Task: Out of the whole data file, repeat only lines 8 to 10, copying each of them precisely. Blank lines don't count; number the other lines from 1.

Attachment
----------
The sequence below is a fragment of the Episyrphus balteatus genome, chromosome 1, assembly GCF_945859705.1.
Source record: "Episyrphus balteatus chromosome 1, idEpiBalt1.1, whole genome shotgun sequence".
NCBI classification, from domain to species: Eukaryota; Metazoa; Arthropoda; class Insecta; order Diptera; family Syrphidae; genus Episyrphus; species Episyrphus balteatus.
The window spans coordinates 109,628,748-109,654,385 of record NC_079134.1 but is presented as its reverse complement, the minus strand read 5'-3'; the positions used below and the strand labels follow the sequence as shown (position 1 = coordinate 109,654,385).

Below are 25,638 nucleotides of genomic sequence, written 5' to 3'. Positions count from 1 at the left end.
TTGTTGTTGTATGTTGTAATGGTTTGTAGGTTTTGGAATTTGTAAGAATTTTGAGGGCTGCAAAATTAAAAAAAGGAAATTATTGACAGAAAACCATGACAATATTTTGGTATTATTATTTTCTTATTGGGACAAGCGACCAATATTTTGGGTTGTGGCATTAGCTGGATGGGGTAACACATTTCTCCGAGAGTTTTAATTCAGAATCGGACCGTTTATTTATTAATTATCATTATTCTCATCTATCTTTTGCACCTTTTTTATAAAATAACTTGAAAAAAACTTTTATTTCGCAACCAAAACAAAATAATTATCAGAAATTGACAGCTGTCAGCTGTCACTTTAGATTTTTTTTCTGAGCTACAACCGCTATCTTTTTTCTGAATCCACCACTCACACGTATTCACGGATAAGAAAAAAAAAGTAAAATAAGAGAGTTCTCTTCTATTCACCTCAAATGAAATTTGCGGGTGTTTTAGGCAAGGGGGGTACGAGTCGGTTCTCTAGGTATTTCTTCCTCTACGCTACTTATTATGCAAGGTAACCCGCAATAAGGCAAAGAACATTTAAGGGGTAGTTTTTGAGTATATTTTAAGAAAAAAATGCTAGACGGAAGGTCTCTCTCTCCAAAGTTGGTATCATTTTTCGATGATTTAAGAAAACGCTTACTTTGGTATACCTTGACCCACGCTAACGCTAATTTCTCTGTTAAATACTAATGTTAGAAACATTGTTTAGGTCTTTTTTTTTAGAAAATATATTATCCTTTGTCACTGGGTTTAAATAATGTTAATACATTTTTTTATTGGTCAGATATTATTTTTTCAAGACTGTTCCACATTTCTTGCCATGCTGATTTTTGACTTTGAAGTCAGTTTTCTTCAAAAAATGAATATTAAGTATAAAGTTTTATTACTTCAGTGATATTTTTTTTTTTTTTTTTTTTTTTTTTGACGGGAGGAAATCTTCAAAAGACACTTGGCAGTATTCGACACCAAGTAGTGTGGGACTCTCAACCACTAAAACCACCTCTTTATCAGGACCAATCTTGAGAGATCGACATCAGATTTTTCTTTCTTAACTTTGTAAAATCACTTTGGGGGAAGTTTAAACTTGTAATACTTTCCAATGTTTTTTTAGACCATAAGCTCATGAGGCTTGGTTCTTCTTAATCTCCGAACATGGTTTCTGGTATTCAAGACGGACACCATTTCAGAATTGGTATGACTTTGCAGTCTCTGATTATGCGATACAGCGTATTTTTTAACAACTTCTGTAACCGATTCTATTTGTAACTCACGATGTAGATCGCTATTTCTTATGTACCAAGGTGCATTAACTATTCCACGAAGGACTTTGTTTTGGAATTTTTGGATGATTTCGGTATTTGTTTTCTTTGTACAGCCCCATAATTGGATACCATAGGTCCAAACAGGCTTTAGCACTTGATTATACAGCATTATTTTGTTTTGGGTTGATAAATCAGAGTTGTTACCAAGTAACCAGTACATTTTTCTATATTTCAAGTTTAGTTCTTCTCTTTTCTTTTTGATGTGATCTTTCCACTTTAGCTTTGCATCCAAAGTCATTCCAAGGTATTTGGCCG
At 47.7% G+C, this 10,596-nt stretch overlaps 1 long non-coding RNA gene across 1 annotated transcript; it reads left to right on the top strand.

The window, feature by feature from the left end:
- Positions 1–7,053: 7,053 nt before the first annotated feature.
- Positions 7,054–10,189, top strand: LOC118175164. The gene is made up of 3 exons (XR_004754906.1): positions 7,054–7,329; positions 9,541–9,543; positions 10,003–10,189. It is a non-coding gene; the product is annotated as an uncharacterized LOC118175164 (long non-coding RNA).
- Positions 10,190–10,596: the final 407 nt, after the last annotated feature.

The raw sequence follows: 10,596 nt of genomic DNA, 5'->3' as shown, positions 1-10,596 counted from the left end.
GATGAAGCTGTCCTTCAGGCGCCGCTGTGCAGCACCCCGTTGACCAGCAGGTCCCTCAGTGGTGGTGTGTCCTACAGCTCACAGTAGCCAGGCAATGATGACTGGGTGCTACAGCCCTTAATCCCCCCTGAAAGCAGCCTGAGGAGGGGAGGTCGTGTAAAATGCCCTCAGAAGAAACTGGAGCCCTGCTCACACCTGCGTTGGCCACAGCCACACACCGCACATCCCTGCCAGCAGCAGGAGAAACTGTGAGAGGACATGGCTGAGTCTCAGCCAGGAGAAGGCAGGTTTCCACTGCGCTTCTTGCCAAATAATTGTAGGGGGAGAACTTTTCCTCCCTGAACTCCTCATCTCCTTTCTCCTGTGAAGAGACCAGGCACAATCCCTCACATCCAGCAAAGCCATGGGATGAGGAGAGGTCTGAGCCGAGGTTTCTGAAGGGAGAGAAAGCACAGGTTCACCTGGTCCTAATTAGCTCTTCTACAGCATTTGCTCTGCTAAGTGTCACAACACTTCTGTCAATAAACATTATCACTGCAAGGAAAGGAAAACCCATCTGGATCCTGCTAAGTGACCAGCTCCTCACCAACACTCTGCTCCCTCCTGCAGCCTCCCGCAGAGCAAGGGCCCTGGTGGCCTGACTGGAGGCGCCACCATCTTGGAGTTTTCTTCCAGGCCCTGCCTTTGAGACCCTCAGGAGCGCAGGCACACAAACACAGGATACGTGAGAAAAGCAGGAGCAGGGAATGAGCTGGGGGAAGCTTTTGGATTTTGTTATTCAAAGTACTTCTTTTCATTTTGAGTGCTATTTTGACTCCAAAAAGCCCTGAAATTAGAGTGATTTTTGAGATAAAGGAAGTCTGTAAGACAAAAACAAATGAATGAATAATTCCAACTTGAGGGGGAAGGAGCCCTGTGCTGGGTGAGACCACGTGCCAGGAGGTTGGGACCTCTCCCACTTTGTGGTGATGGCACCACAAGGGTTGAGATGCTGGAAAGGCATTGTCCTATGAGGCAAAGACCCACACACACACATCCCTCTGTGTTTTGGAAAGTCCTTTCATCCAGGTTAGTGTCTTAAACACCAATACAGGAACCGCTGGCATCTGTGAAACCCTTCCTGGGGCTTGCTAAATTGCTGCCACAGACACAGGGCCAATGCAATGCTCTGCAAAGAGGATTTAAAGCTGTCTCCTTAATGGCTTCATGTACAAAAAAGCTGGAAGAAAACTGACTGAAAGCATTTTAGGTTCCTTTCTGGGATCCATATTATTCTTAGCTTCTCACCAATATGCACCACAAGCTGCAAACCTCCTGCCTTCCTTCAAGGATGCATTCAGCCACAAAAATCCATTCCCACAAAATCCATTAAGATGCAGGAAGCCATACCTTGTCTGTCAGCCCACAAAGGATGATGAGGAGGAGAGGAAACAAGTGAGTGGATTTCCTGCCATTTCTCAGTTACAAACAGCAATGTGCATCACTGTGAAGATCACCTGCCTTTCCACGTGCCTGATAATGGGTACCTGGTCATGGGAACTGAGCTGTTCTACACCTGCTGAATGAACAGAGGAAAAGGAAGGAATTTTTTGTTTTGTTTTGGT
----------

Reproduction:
The window, feature by feature from the left end:
- Positions 1–7,053: 7,053 nt before the first annotated feature.
- Positions 7,054–10,189, top strand: LOC118175164. The gene is made up of 3 exons (XR_004754906.1): positions 7,054–7,329; positions 9,541–9,543; positions 10,003–10,189. It is a non-coding gene; the product is annotated as an uncharacterized LOC118175164 (long non-coding RNA).